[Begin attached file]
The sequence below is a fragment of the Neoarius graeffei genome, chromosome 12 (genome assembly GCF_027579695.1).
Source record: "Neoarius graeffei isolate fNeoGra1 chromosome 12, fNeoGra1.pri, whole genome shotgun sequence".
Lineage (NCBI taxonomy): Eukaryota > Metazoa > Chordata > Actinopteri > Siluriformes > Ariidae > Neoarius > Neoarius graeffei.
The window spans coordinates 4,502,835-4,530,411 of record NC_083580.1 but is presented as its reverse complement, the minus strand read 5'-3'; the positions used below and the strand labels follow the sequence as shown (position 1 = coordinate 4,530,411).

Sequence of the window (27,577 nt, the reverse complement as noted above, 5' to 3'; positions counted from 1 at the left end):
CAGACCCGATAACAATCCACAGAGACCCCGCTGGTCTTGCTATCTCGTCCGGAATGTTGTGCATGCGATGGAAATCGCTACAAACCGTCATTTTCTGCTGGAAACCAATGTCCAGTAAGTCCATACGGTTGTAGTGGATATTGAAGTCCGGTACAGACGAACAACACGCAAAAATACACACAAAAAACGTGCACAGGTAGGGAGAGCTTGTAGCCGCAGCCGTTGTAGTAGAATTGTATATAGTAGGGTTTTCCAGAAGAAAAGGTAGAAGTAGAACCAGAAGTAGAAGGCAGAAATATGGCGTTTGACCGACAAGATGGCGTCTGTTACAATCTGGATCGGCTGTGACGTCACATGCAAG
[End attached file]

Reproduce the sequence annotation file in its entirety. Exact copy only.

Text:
The sequence below is a fragment of the Neoarius graeffei genome, chromosome 12 (genome assembly GCF_027579695.1).
Source record: "Neoarius graeffei isolate fNeoGra1 chromosome 12, fNeoGra1.pri, whole genome shotgun sequence".
Lineage (NCBI taxonomy): Eukaryota > Metazoa > Chordata > Actinopteri > Siluriformes > Ariidae > Neoarius > Neoarius graeffei.
The window spans coordinates 4,502,835-4,530,411 of record NC_083580.1 but is presented as its reverse complement, the minus strand read 5'-3'; the positions used below and the strand labels follow the sequence as shown (position 1 = coordinate 4,530,411).

Sequence of the window (27,577 nt, the reverse complement as noted above, 5' to 3'; positions counted from 1 at the left end):
CAGACCCGATAACAATCCACAGAGACCCCGCTGGTCTTGCTATCTCGTCCGGAATGTTGTGCATGCGATGGAAATCGCTACAAACCGTCATTTTCTGCTGGAAACCAATGTCCAGTAAGTCCATACGGTTGTAGTGGATATTGAAGTCCGGTACAGACGAACAACACGCAAAAATACACACAAAAAACGTGCACAGGTAGGGAGAGCTTGTAGCCGCAGCCGTTGTAGTAGAATTGTATATAGTAGGGTTTTCCAGAAGAAAAGGTAGAAGTAGAACCAGAAGTAGAAGGCAGAAATATGGCGTTTGACCGACAAGATGGCGTCTGTTACAATCTGGATCGGCTGTGACGTCACATGCAAG